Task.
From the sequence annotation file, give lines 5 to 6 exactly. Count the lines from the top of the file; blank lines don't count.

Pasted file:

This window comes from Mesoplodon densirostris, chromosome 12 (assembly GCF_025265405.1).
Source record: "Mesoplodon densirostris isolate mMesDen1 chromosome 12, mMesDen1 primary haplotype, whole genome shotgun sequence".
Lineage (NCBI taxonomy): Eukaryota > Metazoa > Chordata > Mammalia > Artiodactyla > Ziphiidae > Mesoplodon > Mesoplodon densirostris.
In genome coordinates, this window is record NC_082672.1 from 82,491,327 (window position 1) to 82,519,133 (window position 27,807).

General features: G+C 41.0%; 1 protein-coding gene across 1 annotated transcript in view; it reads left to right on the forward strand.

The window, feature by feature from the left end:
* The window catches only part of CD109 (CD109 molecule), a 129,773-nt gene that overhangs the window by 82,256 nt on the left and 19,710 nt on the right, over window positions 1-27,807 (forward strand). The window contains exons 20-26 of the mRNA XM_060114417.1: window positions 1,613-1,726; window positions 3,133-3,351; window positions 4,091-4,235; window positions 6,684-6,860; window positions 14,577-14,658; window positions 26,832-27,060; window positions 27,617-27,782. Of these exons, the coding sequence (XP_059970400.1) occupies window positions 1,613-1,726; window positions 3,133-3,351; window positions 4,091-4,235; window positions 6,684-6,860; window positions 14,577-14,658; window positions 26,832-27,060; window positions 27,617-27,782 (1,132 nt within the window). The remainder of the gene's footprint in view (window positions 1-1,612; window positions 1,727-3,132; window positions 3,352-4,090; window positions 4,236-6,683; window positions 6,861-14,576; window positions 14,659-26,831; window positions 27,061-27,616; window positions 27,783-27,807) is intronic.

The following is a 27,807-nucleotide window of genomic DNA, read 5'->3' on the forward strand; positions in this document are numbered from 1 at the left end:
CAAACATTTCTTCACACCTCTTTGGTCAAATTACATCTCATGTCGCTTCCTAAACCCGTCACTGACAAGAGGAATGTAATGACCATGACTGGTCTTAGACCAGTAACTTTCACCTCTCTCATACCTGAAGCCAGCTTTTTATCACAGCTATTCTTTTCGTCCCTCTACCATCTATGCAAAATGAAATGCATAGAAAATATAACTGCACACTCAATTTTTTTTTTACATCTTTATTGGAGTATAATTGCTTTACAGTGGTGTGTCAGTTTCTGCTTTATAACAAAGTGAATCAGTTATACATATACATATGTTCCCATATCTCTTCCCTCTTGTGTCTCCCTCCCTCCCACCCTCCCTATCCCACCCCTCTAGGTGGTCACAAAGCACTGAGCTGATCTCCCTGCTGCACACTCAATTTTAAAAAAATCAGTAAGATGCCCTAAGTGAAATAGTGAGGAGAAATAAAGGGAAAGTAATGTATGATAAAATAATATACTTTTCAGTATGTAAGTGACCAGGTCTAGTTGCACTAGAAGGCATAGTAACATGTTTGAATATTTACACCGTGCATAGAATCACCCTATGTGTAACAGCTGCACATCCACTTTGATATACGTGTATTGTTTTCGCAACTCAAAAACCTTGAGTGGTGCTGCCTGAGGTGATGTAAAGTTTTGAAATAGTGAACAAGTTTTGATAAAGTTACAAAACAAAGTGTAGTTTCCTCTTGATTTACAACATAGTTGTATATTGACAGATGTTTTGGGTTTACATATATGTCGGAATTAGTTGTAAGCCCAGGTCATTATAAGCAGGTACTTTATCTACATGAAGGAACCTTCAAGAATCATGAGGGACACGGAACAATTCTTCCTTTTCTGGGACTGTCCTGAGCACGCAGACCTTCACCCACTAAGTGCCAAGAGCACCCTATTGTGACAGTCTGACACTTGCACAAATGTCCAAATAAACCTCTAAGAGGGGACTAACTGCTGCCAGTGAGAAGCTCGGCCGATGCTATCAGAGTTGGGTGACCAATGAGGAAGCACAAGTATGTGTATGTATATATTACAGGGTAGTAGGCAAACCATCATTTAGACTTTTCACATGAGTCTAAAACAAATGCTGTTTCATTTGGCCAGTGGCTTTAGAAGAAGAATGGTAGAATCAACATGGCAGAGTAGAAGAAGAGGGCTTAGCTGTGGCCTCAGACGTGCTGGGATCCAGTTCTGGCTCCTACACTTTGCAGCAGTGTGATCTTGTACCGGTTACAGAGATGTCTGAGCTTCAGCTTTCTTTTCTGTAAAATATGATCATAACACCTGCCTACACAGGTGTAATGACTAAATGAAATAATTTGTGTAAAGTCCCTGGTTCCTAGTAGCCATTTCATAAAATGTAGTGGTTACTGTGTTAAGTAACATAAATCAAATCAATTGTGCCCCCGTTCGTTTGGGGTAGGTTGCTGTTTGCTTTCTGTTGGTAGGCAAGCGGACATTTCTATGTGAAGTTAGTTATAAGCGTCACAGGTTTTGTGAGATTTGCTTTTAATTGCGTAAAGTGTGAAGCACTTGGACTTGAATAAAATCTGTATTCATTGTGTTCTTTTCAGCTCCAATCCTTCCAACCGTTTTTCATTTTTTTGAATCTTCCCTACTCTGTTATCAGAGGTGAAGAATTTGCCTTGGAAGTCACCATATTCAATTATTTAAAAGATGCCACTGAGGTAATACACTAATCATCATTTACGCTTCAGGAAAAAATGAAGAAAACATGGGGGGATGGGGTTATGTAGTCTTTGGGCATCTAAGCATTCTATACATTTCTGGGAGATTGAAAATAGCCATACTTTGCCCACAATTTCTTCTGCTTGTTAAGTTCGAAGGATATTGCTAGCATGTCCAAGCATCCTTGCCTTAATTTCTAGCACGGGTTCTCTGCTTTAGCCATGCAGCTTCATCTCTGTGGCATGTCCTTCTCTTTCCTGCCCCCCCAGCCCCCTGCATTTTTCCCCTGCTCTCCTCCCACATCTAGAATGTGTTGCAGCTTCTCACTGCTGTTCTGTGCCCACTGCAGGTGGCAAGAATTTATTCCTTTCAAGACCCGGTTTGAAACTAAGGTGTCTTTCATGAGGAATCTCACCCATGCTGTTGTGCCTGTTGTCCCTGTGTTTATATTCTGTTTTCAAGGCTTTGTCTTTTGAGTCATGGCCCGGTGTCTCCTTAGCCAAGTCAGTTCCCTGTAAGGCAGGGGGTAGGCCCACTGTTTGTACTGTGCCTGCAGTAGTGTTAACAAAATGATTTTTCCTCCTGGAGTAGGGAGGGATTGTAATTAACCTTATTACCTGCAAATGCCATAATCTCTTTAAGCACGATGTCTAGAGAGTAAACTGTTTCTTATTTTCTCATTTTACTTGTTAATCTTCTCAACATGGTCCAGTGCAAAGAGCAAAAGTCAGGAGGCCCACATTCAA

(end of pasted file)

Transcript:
General features: G+C 41.0%; 1 protein-coding gene across 1 annotated transcript in view; it reads left to right on the forward strand.

The window, feature by feature from the left end: